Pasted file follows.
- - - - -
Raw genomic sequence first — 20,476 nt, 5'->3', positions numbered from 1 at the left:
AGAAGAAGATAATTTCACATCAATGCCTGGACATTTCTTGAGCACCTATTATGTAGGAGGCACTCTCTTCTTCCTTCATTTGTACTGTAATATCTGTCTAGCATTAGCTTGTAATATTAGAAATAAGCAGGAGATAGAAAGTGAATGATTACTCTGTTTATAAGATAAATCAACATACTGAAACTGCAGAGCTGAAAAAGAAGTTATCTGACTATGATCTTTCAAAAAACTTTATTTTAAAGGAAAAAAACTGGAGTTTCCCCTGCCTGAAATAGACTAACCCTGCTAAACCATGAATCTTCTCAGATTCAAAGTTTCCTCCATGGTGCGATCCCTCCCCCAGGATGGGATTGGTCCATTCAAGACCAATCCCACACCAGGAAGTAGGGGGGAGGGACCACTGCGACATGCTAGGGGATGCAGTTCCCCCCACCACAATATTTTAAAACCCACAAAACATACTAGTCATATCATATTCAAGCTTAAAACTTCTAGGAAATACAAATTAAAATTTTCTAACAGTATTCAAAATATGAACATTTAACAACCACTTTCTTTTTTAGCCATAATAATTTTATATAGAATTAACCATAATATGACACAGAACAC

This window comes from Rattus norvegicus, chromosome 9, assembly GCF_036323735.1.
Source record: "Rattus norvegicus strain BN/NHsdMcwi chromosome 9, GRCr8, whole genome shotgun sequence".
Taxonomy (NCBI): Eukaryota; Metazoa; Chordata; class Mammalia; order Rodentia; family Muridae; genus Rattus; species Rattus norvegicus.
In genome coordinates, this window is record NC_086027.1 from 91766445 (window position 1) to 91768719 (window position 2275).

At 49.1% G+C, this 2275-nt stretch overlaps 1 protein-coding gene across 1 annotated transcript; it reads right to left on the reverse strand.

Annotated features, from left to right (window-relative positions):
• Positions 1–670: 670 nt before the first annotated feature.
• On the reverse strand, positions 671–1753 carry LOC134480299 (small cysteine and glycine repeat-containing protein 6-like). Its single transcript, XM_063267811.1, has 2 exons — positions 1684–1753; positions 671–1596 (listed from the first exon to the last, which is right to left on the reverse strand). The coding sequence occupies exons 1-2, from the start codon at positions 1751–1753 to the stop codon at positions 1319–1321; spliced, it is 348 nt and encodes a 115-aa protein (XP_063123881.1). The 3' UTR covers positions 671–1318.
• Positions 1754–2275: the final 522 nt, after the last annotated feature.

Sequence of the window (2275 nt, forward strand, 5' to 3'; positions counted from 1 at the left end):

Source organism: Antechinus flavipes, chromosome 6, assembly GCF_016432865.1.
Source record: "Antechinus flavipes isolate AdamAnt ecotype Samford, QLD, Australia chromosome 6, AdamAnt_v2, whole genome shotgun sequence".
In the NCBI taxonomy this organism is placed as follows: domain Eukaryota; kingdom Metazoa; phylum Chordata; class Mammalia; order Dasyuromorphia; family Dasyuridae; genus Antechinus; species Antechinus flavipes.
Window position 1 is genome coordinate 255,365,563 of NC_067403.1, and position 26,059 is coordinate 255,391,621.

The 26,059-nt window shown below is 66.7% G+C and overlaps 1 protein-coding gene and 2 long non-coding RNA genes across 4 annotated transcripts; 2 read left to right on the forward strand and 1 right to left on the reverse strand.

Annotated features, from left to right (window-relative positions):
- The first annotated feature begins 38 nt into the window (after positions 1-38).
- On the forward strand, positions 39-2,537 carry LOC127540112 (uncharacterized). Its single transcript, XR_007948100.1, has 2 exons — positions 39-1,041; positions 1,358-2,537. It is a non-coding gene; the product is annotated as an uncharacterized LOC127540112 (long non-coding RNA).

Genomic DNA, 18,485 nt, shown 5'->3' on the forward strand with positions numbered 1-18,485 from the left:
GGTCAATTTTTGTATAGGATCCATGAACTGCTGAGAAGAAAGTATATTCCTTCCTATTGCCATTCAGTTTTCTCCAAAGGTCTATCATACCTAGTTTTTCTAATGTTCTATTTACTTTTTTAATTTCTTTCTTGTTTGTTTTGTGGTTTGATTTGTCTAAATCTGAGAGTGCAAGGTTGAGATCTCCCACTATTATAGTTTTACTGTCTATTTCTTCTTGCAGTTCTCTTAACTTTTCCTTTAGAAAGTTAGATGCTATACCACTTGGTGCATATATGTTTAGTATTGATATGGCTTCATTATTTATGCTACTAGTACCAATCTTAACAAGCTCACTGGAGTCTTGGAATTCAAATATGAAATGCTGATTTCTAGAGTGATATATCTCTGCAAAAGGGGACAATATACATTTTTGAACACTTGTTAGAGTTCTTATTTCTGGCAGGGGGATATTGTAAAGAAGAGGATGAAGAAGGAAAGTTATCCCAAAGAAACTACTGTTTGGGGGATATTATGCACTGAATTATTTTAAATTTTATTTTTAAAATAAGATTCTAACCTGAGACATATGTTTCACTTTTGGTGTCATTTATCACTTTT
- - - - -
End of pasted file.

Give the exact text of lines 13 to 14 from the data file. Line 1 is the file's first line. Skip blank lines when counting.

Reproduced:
Source organism: Antechinus flavipes, chromosome 6, assembly GCF_016432865.1.
Source record: "Antechinus flavipes isolate AdamAnt ecotype Samford, QLD, Australia chromosome 6, AdamAnt_v2, whole genome shotgun sequence".